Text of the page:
Opinion: All study participants have a right to know their own results. My lab has been doing that for years

Giving study participants their individual results can drive greater public participation in research, increased support for science, and better health.

For less than $100 and a sample of spit, you can learn about your genes, your disease susceptibility, and your ethnic heritage. Wearable sensors report on your sleep patterns, your heart rate, and what air pollutants are nearby. With Detox Me Action Kit, a crowdsourced project my team recently launched, you can find out what common hormone-disrupting chemicals are in your body, including ingredients that manufacturers don’t have to disclose. Then there’s all the data in your medical record that you can now get hold of, thanks to changes in health laws.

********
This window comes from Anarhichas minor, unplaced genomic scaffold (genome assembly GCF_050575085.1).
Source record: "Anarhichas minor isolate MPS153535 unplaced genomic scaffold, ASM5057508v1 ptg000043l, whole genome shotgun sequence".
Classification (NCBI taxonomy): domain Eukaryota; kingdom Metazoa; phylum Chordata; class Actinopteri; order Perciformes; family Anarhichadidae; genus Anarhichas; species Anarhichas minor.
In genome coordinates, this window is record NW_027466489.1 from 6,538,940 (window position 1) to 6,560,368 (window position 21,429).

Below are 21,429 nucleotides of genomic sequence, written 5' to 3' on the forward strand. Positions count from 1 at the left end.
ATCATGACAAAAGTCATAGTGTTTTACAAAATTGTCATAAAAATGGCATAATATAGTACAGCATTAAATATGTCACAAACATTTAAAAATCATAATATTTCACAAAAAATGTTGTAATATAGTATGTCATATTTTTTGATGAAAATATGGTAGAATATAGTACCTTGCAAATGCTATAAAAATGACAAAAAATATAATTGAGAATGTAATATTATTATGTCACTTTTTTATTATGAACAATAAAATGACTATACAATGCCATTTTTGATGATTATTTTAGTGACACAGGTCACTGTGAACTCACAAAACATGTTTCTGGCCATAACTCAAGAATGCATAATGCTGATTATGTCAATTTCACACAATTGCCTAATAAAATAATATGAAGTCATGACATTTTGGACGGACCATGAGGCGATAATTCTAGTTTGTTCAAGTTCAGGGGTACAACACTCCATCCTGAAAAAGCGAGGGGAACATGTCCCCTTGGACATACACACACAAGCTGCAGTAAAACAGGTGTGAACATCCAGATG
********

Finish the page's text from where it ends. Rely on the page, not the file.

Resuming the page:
Between the rise in direct-to-consumer products and more transparent medical care, people today have access to myriad types of data about their personal health — and they’ve come to expect it. Yet for participants in most research studies, outdated ethical standards prevent them from learning anything at all about what was found in their blood, urine, or any other tissue they donated for research.

Thousands of Americans take part in studies and clinical trials every year to support work ranging from basic laboratory science to long-term epidemiological studies

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